USTelecom, NCTA Others Urge Trump to Oppose Nationalized 5G
Joins other broadband groups in letter to President
Cable and telecom broadband operators have joined to tell President Donald Trump not to try and nationalize 5G network infrastructure by inserting the government into the commercial market.
That is according to a copy of a letter being sent to the White House later today from NCTA-the Internet & Television Association, CTIA, USTelecom, CCA, WIA, NTCA and NRECA.
Related: House Democrats Investigate DOD 5G Plans
That letter follows the Department of Defense's efforts to seek either comment or a proposal on a government-private partnership in a 5G network.
"Such an action would be at odds with more than a century of private sector led innovation and investment in communications networks, have a chilling effect on the entire broadband sector, and jeopardize American leadership in the global digital economy," they wrote.
They make the point that, collectively, they have invested trillions of dollars of private capital to build networks that "power our innovation economy" an insure connectivity for millions.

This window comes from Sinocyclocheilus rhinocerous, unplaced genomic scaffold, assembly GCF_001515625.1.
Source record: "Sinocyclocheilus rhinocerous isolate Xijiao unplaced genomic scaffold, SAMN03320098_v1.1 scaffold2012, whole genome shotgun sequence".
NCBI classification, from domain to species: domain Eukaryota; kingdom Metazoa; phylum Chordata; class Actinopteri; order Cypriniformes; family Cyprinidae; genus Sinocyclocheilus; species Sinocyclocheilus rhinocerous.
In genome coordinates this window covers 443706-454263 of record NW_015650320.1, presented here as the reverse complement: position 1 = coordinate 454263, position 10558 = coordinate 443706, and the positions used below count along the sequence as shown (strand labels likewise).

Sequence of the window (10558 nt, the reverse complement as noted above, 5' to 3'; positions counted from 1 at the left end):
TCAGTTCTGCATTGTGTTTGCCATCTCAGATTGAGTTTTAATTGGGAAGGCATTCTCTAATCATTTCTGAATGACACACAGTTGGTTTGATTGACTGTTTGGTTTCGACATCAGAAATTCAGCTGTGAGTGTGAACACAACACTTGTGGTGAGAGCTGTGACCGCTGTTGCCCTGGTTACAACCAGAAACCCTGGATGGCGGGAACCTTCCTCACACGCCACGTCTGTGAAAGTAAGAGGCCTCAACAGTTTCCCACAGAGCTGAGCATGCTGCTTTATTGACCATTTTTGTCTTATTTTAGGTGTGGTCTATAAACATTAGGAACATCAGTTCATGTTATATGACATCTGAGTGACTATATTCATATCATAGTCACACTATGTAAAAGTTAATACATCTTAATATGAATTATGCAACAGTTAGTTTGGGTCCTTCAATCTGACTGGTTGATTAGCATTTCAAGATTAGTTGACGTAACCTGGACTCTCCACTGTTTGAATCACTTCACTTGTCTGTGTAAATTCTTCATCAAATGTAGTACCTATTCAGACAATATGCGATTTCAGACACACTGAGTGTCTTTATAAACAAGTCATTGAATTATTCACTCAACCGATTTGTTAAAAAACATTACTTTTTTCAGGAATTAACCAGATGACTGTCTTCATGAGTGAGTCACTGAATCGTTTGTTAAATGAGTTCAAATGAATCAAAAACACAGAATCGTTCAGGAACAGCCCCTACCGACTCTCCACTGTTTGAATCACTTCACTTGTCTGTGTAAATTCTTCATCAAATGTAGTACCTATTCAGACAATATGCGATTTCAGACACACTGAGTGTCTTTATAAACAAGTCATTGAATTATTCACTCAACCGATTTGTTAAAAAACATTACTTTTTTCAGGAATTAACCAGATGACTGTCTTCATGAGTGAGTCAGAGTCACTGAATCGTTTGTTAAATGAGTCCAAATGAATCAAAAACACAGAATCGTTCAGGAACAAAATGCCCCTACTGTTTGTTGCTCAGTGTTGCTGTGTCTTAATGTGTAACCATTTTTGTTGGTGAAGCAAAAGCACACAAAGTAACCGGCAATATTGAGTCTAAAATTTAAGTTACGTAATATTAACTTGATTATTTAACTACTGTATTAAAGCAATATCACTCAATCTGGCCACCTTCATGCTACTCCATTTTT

By contrast, they argue, "centrally planned infrastructure and nationalized networks have struggled with congestion and poor service." The associations invoked COVID-19 to make their case for private networks. They said their private networks have "met and exceeded" the increased demand and were still investing billions.
Related: Conservative Groups Back GOP Pushback on Nationalized 5G
They also invoked other hot-button topics, including closing the digital divide, which they said a nationalized network would impede, creating "additional obstacles and challenges as we work to connect all Americans, including those who are hardest to reach, with high-speed internet service. They also said it would expose that nationalized network to "greater security risks."
They urged the president to oppose any effort by DOD to nationalize the network.
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Contributing editor John Eggerton has been an editor and/or writer on media regulation, legislation and policy for over four decades, including covering the FCC, FTC, Congress, the major media trade associations, and the federal courts. In addition to Multichannel News and Broadcasting + Cable, his work has appeared in Radio World, TV Technology, TV Fax, This Week in Consumer Electronics, Variety and the Encyclopedia Britannica.